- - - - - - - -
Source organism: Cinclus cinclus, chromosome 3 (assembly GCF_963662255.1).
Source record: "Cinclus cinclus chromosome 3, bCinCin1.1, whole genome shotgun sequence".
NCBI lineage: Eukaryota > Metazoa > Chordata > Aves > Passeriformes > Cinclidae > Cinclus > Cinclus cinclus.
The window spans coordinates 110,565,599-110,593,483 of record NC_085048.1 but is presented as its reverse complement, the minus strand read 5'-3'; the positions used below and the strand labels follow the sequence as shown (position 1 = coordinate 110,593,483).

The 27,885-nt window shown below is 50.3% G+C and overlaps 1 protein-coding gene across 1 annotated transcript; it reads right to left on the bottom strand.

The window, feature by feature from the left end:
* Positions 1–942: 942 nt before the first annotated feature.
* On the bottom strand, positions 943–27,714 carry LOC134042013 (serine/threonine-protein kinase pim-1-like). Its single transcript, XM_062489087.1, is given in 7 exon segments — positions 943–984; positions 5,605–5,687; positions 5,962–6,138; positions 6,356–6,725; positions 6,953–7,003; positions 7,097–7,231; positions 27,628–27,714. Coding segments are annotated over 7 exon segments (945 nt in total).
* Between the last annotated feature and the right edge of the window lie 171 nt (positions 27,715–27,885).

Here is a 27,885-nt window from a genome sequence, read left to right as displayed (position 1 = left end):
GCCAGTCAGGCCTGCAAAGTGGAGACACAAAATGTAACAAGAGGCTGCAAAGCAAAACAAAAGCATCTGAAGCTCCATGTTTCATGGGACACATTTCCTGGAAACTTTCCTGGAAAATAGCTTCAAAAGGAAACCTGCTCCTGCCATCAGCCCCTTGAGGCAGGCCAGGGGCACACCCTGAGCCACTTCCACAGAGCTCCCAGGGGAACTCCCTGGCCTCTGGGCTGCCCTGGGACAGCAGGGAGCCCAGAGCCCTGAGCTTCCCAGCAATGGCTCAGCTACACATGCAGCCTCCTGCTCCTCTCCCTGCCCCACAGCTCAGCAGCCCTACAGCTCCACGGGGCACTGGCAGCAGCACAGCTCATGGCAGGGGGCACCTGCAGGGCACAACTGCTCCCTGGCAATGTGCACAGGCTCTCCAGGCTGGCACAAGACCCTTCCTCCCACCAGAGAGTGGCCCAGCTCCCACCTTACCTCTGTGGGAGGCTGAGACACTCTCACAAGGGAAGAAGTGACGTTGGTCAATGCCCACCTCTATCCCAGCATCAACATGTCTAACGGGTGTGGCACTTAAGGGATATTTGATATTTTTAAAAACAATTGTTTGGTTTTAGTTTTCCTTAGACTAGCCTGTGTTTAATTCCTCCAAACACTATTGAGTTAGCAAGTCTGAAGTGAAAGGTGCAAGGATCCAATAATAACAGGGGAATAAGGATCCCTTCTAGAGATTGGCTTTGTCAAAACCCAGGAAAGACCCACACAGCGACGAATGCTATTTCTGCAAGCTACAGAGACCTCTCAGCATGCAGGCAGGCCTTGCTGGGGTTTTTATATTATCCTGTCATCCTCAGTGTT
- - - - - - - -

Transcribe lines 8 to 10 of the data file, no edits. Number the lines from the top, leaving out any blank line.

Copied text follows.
* On the bottom strand, positions 943–27,714 carry LOC134042013 (serine/threonine-protein kinase pim-1-like). Its single transcript, XM_062489087.1, is given in 7 exon segments — positions 943–984; positions 5,605–5,687; positions 5,962–6,138; positions 6,356–6,725; positions 6,953–7,003; positions 7,097–7,231; positions 27,628–27,714. Coding segments are annotated over 7 exon segments (945 nt in total).
* Between the last annotated feature and the right edge of the window lie 171 nt (positions 27,715–27,885).

Here is a 27,885-nt window from a genome sequence, read left to right as displayed (position 1 = left end):